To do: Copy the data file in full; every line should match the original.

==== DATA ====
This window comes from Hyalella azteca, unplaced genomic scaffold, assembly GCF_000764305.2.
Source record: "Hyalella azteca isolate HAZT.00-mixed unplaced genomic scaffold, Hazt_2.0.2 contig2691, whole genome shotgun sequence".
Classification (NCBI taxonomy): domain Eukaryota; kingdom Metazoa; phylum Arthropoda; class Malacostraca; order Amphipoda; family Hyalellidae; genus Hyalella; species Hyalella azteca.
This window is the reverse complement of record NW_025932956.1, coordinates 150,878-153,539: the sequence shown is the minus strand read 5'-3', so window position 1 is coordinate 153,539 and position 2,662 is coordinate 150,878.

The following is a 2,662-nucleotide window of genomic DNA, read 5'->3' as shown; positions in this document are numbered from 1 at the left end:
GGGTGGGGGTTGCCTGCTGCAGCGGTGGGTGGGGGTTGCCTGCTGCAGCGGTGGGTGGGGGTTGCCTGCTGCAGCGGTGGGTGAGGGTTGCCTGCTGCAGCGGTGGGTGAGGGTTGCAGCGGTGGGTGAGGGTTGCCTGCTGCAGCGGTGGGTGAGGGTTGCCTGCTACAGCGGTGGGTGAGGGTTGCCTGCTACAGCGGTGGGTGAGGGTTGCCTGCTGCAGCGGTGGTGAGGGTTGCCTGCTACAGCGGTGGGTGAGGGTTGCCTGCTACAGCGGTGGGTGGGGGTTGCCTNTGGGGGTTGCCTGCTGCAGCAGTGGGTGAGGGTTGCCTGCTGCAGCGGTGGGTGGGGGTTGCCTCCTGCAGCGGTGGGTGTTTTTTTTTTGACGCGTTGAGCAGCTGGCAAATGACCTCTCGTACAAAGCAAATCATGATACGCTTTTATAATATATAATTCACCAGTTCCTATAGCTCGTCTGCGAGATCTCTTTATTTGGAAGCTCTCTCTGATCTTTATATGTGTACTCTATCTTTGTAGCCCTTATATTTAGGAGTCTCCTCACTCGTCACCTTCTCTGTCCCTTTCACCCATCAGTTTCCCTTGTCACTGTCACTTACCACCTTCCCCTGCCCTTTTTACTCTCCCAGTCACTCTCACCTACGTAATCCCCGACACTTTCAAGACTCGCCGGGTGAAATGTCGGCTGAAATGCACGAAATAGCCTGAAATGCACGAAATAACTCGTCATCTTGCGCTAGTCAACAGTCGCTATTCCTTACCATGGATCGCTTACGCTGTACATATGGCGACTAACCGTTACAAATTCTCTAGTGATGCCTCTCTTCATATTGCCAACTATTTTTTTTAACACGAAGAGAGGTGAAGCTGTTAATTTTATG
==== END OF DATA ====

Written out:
This window comes from Hyalella azteca, unplaced genomic scaffold, assembly GCF_000764305.2.
Source record: "Hyalella azteca isolate HAZT.00-mixed unplaced genomic scaffold, Hazt_2.0.2 contig2691, whole genome shotgun sequence".
Classification (NCBI taxonomy): domain Eukaryota; kingdom Metazoa; phylum Arthropoda; class Malacostraca; order Amphipoda; family Hyalellidae; genus Hyalella; species Hyalella azteca.
This window is the reverse complement of record NW_025932956.1, coordinates 150,878-153,539: the sequence shown is the minus strand read 5'-3', so window position 1 is coordinate 153,539 and position 2,662 is coordinate 150,878.

The following is a 2,662-nucleotide window of genomic DNA, read 5'->3' as shown; positions in this document are numbered from 1 at the left end:
GGGTGGGGGTTGCCTGCTGCAGCGGTGGGTGGGGGTTGCCTGCTGCAGCGGTGGGTGGGGGTTGCCTGCTGCAGCGGTGGGTGAGGGTTGCCTGCTGCAGCGGTGGGTGAGGGTTGCAGCGGTGGGTGAGGGTTGCCTGCTGCAGCGGTGGGTGAGGGTTGCCTGCTACAGCGGTGGGTGAGGGTTGCCTGCTACAGCGGTGGGTGAGGGTTGCCTGCTGCAGCGGTGGTGAGGGTTGCCTGCTACAGCGGTGGGTGAGGGTTGCCTGCTACAGCGGTGGGTGGGGGTTGCCTNTGGGGGTTGCCTGCTGCAGCAGTGGGTGAGGGTTGCCTGCTGCAGCGGTGGGTGGGGGTTGCCTCCTGCAGCGGTGGGTGTTTTTTTTTTGACGCGTTGAGCAGCTGGCAAATGACCTCTCGTACAAAGCAAATCATGATACGCTTTTATAATATATAATTCACCAGTTCCTATAGCTCGTCTGCGAGATCTCTTTATTTGGAAGCTCTCTCTGATCTTTATATGTGTACTCTATCTTTGTAGCCCTTATATTTAGGAGTCTCCTCACTCGTCACCTTCTCTGTCCCTTTCACCCATCAGTTTCCCTTGTCACTGTCACTTACCACCTTCCCCTGCCCTTTTTACTCTCCCAGTCACTCTCACCTACGTAATCCCCGACACTTTCAAGACTCGCCGGGTGAAATGTCGGCTGAAATGCACGAAATAGCCTGAAATGCACGAAATAACTCGTCATCTTGCGCTAGTCAACAGTCGCTATTCCTTACCATGGATCGCTTACGCTGTACATATGGCGACTAACCGTTACAAATTCTCTAGTGATGCCTCTCTTCATATTGCCAACTATTTTTTTTAACACGAAGAGAGGTGAAGCTGTTAATTTTATG